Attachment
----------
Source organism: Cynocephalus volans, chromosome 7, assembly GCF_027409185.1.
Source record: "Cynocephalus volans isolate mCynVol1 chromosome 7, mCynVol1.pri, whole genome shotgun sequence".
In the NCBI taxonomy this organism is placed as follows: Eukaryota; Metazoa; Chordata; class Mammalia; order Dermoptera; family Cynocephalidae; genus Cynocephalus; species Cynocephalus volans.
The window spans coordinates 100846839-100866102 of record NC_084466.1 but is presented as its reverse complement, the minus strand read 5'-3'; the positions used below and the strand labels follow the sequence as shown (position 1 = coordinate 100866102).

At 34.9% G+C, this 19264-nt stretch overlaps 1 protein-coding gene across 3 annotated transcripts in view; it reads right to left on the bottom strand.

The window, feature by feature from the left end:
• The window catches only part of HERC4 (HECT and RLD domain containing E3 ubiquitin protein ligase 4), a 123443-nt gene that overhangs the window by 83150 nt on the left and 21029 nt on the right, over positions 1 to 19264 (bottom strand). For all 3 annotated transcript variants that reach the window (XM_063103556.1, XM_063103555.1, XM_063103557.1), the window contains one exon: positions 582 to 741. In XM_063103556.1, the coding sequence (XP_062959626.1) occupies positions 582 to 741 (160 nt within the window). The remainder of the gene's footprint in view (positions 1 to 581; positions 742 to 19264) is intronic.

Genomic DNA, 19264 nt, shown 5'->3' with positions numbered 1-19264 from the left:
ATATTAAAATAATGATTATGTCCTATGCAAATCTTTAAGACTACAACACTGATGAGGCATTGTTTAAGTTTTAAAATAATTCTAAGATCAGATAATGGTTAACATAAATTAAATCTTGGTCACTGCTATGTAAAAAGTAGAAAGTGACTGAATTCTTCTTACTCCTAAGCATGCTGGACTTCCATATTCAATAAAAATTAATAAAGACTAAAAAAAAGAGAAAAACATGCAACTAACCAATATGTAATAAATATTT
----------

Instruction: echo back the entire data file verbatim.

Source organism: Cynocephalus volans, chromosome 7, assembly GCF_027409185.1.
Source record: "Cynocephalus volans isolate mCynVol1 chromosome 7, mCynVol1.pri, whole genome shotgun sequence".
In the NCBI taxonomy this organism is placed as follows: Eukaryota; Metazoa; Chordata; class Mammalia; order Dermoptera; family Cynocephalidae; genus Cynocephalus; species Cynocephalus volans.
The window spans coordinates 100846839-100866102 of record NC_084466.1 but is presented as its reverse complement, the minus strand read 5'-3'; the positions used below and the strand labels follow the sequence as shown (position 1 = coordinate 100866102).

At 34.9% G+C, this 19264-nt stretch overlaps 1 protein-coding gene across 3 annotated transcripts in view; it reads right to left on the bottom strand.

The window, feature by feature from the left end:
• The window catches only part of HERC4 (HECT and RLD domain containing E3 ubiquitin protein ligase 4), a 123443-nt gene that overhangs the window by 83150 nt on the left and 21029 nt on the right, over positions 1 to 19264 (bottom strand). For all 3 annotated transcript variants that reach the window (XM_063103556.1, XM_063103555.1, XM_063103557.1), the window contains one exon: positions 582 to 741. In XM_063103556.1, the coding sequence (XP_062959626.1) occupies positions 582 to 741 (160 nt within the window). The remainder of the gene's footprint in view (positions 1 to 581; positions 742 to 19264) is intronic.

Genomic DNA, 19264 nt, shown 5'->3' with positions numbered 1-19264 from the left:
ATATTAAAATAATGATTATGTCCTATGCAAATCTTTAAGACTACAACACTGATGAGGCATTGTTTAAGTTTTAAAATAATTCTAAGATCAGATAATGGTTAACATAAATTAAATCTTGGTCACTGCTATGTAAAAAGTAGAAAGTGACTGAATTCTTCTTACTCCTAAGCATGCTGGACTTCCATATTCAATAAAAATTAATAAAGACTAAAAAAAAGAGAAAAACATGCAACTAACCAATATGTAATAAATATTT